"Another Tragic Casualty of Fr. Richard McCormick's 'Pre-embryo' Myth: Meet Missouri's Mr. Neaves"

Dianne N. Irving
Copyright June 28, 2005
Reproduced with Permission

The damage caused by the McCormick/Grobstein "pre-embryo" myth over the last 40 years has been devastating and incalculable to the Catholic Church - not to mention science.1 But few people fully understand the similar damage done to other churches and denominations as well.

Take the case of William B. Neaves, President and CEO of Stowers Institute for Medical Research in Kansas City, Missouri. No one has been more influential in stopping efforts to ban human cloning in the State of Missouri than Mr. Neaves - after all, the Stowers Institute has a lot to gain from stopping that cloning ban. Regardless of his continual use of basic and textbook wrong science,2 and glib efforts to play the "religious faith card", the media continues to parade his absurd "science" and "beliefs" about the urgent need to "cure diseases" by cloning living human embryos in order to kill them for "therapies". His latest contribution to the "debate" is entitled, "That isn't a tiny human in lab dish", [Opinions, Springfield News Leader (Missouri), June 26, 2005, at: http://www.springfieldnews-leader.com/apps/pbcs.dll/article?AID=/20050626/OPINIONS/50625002/1006].

In this article Mr. Neaves claims that he is a Southern Baptist from rural West Texas and a born-again Christian. His wife is an ordained Methodist minister, a certified hospital chaplain, and "a trained bioethicist".3 His presumed point is that different people have different "beliefs" about the early human embryo, and that one group's "beliefs" should not stop this "important" research. Since he can't appeal to the objective scientific facts about whether these "blobs" are really human beings (because those facts would clearly prove him wrong), he instead appeals to other "beliefs" which would support his position. Enter Fr. Richard McCormick.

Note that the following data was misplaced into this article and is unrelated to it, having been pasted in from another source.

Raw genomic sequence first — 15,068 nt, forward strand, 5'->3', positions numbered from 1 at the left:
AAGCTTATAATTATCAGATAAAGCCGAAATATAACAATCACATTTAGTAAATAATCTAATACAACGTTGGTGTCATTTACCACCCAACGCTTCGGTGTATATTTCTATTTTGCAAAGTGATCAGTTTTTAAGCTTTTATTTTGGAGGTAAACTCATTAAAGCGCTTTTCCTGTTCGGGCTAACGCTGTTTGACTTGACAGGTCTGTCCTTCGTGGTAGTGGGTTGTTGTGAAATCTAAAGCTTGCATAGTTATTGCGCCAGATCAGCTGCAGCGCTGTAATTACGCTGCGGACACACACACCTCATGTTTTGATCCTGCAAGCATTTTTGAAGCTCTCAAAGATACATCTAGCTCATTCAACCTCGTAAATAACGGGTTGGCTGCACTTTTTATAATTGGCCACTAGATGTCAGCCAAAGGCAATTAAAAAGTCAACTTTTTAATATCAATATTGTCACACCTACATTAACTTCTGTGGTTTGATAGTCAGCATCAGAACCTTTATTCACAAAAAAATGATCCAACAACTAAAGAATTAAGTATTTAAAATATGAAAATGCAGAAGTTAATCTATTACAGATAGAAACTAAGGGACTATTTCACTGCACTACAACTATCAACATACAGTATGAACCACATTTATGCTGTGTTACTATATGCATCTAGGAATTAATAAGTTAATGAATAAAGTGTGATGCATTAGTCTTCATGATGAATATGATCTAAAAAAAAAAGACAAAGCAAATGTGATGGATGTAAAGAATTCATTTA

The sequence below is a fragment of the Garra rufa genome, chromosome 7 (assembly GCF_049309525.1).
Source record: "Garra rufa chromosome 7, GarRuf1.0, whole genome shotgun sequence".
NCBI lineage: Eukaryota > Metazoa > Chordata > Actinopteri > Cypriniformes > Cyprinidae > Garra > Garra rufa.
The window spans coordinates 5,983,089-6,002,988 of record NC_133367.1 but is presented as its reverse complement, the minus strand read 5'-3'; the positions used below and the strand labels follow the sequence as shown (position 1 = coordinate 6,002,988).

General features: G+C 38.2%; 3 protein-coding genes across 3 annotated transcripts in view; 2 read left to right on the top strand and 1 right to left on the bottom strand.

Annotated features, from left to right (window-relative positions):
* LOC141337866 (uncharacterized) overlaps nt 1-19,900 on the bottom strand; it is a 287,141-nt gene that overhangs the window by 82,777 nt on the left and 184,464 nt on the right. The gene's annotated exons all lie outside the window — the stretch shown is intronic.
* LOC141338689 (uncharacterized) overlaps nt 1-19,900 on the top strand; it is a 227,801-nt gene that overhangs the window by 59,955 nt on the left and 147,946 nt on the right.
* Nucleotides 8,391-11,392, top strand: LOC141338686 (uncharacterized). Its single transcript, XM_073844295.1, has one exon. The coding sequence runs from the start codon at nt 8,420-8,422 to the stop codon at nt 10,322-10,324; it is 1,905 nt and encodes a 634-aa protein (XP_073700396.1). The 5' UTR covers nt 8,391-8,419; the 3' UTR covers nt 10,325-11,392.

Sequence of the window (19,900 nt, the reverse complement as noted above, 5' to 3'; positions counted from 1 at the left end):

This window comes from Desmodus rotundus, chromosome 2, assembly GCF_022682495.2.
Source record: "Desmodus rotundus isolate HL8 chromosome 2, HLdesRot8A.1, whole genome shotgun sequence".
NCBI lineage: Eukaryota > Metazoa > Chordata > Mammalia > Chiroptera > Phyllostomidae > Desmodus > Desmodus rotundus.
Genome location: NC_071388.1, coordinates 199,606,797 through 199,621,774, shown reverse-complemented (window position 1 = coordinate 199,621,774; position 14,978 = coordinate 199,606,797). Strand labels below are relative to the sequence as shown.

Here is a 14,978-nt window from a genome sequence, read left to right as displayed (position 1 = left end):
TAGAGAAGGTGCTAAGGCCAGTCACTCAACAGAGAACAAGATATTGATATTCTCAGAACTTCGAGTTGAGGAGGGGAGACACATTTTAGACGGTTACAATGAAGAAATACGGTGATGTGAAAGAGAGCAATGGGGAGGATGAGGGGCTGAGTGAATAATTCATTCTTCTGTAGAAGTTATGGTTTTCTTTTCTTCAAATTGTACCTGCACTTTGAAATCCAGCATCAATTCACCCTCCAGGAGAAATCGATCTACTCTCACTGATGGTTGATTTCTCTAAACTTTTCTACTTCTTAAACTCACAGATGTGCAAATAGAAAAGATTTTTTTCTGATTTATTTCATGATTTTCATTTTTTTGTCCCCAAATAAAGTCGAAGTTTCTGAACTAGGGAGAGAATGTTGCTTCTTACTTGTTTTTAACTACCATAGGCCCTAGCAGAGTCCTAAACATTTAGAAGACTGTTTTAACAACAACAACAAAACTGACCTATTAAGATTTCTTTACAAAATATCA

Not for the first time4 does Mr. Neaves publicly appeal in this article to Catholic Jesuit theologian Richard McCormick for "credibility":

"Twenty years ago, she and I were invited by the journal of the Perkins School of Theology at Southern Methodist University to write a definitive paper on the moral dimensions of in vitro fertilization. We came then to the same conclusions reached later by distinguished Catholic theologians such as Father Norman Ford and Father Richard McCormick.

"We believe an individual human being begins life after successful implantation of a fertilization blastocyst in the uterus. Until then, the fertilization blastocyst has the potential to become an individual human being and deserves reverence and respect as such. But we cannot reconcile the belief that fertilization blastocysts are already individual human beings with the God-ordained fact that, during normal, natural human reproduction, the majority of them die before implanting in the uterus.